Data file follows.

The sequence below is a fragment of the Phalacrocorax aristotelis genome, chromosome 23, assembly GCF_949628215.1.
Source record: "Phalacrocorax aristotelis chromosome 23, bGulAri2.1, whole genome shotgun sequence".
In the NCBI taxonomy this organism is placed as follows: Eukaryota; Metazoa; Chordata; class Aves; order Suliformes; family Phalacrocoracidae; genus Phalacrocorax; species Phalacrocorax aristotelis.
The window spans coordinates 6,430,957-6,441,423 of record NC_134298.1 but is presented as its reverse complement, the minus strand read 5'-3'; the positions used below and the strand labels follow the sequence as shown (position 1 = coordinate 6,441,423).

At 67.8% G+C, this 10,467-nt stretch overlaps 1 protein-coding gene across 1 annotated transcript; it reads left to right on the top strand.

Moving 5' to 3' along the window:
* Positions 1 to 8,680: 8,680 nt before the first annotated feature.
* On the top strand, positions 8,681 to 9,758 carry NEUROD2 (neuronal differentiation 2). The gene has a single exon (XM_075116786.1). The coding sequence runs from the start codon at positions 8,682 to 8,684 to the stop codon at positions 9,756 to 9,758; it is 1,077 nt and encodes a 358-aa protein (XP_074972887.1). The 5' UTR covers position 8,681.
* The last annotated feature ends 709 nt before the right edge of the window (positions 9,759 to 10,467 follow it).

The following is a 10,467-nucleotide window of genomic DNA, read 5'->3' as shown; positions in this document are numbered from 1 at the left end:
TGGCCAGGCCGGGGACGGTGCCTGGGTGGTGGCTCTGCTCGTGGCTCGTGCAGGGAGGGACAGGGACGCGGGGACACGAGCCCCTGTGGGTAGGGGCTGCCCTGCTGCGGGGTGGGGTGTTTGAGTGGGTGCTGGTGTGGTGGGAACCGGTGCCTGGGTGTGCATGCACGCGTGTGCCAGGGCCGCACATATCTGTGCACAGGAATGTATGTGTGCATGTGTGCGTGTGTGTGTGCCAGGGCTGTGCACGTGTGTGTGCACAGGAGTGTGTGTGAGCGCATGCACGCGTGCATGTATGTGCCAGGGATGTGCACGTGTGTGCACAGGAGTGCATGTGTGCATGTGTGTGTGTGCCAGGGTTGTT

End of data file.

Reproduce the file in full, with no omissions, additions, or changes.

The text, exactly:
The sequence below is a fragment of the Phalacrocorax aristotelis genome, chromosome 23, assembly GCF_949628215.1.
Source record: "Phalacrocorax aristotelis chromosome 23, bGulAri2.1, whole genome shotgun sequence".
In the NCBI taxonomy this organism is placed as follows: Eukaryota; Metazoa; Chordata; class Aves; order Suliformes; family Phalacrocoracidae; genus Phalacrocorax; species Phalacrocorax aristotelis.
The window spans coordinates 6,430,957-6,441,423 of record NC_134298.1 but is presented as its reverse complement, the minus strand read 5'-3'; the positions used below and the strand labels follow the sequence as shown (position 1 = coordinate 6,441,423).

At 67.8% G+C, this 10,467-nt stretch overlaps 1 protein-coding gene across 1 annotated transcript; it reads left to right on the top strand.

Moving 5' to 3' along the window:
* Positions 1 to 8,680: 8,680 nt before the first annotated feature.
* On the top strand, positions 8,681 to 9,758 carry NEUROD2 (neuronal differentiation 2). The gene has a single exon (XM_075116786.1). The coding sequence runs from the start codon at positions 8,682 to 8,684 to the stop codon at positions 9,756 to 9,758; it is 1,077 nt and encodes a 358-aa protein (XP_074972887.1). The 5' UTR covers position 8,681.
* The last annotated feature ends 709 nt before the right edge of the window (positions 9,759 to 10,467 follow it).

The following is a 10,467-nucleotide window of genomic DNA, read 5'->3' as shown; positions in this document are numbered from 1 at the left end:
TGGCCAGGCCGGGGACGGTGCCTGGGTGGTGGCTCTGCTCGTGGCTCGTGCAGGGAGGGACAGGGACGCGGGGACACGAGCCCCTGTGGGTAGGGGCTGCCCTGCTGCGGGGTGGGGTGTTTGAGTGGGTGCTGGTGTGGTGGGAACCGGTGCCTGGGTGTGCATGCACGCGTGTGCCAGGGCCGCACATATCTGTGCACAGGAATGTATGTGTGCATGTGTGCGTGTGTGTGTGCCAGGGCTGTGCACGTGTGTGTGCACAGGAGTGTGTGTGAGCGCATGCACGCGTGCATGTATGTGCCAGGGATGTGCACGTGTGTGCACAGGAGTGCATGTGTGCATGTGTGTGTGTGCCAGGGTTGTT